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Transportation firms seek to fill void left by passengers

TOKYO >> Railways, airlines and other transportation companies are bolstering their cargo operations to make up for the low numbers of people traveling — and reduced profits — due to to the pandemic.

On Sept. 10, East Japan Railway Co. began using bullet and express trains to transport local specialties and food to other areas. A bullet train headed to Tokyo Station, for instance, carried 10 boxes of grapes harvested in Suzaka, Nagano Prefecture.

The new mode of transporting goods has provided unexpected benefits. Transport by train is often speedier than truck service, and arrival times can be more punctual.

Rail industry leaders are looking at cargo operations as more than just a temporary solution.

“(Passenger) demand won’t go back to normal even when the pandemic ends,” said JR East President Yuji Fukasawa, in explaining that JR East plans to expand their cargo contracts to include a variety of items, including electronic components.

During the August holiday season, passenger numbers on several major bullet train lines were down 74% from the previous year, according to Japan’s Land, Infrastructure, Transport and Tourism Ministry.

Seventeen airlines with regular domestic routes have been facing similar challenges. In August, domestic passenger numbers were down 70% and international passengers decreased 97%.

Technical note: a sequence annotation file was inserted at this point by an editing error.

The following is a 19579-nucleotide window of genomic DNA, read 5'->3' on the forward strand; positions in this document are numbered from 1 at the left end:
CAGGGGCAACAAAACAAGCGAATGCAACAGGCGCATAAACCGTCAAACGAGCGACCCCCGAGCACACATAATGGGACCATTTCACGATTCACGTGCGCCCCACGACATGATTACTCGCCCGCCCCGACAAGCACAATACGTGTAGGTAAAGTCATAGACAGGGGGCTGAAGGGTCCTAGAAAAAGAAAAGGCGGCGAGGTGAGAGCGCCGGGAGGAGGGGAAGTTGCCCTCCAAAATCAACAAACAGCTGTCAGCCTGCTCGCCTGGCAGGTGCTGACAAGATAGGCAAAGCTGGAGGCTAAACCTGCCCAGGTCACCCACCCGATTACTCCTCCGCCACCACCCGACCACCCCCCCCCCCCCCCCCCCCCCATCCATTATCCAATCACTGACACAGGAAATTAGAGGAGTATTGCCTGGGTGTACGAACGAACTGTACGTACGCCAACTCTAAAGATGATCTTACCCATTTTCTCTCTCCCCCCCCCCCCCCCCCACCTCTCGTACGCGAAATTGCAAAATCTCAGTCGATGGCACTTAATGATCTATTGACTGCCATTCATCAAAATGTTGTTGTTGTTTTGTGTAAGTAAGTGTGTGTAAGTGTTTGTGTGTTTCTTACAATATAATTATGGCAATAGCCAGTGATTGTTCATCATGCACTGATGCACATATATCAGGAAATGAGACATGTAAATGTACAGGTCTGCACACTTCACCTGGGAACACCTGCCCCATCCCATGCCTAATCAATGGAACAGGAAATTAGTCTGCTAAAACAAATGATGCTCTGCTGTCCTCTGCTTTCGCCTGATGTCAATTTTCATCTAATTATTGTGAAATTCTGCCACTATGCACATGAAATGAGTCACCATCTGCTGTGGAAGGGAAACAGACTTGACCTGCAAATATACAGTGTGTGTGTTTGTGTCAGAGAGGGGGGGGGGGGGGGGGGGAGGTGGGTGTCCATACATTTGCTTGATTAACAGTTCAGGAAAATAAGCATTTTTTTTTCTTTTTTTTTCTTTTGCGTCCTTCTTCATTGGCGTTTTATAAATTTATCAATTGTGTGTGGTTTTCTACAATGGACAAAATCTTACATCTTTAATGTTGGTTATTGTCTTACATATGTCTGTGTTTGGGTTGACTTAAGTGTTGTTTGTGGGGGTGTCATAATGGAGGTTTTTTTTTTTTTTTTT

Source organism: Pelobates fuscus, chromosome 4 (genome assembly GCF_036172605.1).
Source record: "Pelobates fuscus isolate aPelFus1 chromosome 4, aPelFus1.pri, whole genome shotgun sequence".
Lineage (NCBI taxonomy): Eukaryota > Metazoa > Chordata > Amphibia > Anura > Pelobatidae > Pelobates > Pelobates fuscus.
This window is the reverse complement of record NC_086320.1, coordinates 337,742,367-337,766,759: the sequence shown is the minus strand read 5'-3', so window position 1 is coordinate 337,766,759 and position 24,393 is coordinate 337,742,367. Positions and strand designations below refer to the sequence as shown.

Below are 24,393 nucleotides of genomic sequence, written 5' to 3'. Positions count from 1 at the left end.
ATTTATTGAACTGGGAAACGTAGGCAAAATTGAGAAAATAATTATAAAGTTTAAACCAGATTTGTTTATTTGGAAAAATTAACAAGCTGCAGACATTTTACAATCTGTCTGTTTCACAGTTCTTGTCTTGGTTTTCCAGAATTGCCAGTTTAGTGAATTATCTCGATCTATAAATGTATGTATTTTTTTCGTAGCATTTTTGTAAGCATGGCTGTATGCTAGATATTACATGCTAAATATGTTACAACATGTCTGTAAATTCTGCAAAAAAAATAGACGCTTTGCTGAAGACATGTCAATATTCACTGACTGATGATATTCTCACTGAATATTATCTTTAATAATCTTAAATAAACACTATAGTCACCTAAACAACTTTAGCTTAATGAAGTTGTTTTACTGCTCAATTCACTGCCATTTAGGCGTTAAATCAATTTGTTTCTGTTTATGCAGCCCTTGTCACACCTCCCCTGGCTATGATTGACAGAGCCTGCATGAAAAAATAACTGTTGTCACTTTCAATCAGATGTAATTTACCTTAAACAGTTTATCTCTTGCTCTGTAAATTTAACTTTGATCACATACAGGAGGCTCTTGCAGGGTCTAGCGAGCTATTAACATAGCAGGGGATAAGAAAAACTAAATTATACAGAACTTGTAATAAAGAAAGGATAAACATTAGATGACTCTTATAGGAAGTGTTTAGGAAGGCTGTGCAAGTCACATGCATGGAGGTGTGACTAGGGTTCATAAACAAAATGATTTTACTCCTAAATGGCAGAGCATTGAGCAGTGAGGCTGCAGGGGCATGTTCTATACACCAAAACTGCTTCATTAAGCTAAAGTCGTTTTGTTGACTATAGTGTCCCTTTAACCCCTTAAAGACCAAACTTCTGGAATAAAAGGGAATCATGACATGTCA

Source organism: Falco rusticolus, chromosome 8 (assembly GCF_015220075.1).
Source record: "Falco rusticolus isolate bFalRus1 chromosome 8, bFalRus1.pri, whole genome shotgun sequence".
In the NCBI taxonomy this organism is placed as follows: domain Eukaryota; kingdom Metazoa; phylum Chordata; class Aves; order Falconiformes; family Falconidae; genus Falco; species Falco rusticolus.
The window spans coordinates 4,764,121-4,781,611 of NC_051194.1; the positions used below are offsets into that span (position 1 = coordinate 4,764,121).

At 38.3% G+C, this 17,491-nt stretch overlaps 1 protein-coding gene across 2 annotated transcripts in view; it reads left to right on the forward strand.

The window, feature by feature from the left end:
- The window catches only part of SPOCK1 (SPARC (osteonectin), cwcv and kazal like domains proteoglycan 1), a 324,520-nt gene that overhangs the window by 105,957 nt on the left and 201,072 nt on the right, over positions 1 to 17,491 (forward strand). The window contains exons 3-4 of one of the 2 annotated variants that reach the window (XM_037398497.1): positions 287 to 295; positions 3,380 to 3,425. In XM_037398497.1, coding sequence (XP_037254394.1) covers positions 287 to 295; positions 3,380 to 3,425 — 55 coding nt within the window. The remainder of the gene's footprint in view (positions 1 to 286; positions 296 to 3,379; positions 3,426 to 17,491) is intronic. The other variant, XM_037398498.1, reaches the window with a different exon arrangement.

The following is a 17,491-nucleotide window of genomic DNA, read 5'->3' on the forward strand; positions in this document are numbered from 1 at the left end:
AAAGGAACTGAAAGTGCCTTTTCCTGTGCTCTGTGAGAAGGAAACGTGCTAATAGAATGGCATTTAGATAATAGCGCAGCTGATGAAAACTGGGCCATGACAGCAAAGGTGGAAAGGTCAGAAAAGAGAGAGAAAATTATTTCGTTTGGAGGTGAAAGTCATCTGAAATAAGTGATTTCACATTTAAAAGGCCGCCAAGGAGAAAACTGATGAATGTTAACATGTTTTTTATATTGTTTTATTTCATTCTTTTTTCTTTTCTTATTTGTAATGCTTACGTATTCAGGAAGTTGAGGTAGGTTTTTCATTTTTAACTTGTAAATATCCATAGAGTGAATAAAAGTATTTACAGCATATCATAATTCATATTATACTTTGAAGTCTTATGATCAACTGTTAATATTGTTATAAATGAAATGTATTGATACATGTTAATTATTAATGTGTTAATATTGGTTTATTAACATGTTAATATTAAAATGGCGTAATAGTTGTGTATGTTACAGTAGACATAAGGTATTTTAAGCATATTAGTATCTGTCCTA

One of the country’s newest airlines, Japan Airlines’ low-cost carrier ZIPAIR Tokyo Inc., has yet to carry a single passenger.

In June, it began transporting electronic components and detergent instead of people on its Narita-Bangkok route. The route had been scheduled to go into service in May but was delayed due to the coronavirus.

In the taxi industry, companies have started offering food delivery services. Under a special ministry measure introduced in April, about 1,700 businesses have entered the market, and customer feedback has been positive.

Hiromi Suzuki, president of Shida Kotsu in Fujieda, Shizuoka Prefecture, is planning to apply for a delivery permit.

“The number of passengers is only back to about 60%. We have to create other revenue streams,” he said.

Meanwhile, the logistics industry, which organizes the flow of goods throughout the supply chain, is like many other industries in Japan — it suffers from a worker shortage.

But it created its own silver lining in these pandemic times by zeroing in on transport that can move both people and goods at the same time.

Yamato Transport Co., for instance, collaborated with the Hachikan Bus company in July to carry cargo along with its passengers.

Logistics companies are hoping partnerships like this one will continue to reduce the burden on delivery workers, shorten delivery times and boost revenue to help bus companies maintain routes in depopulated areas.

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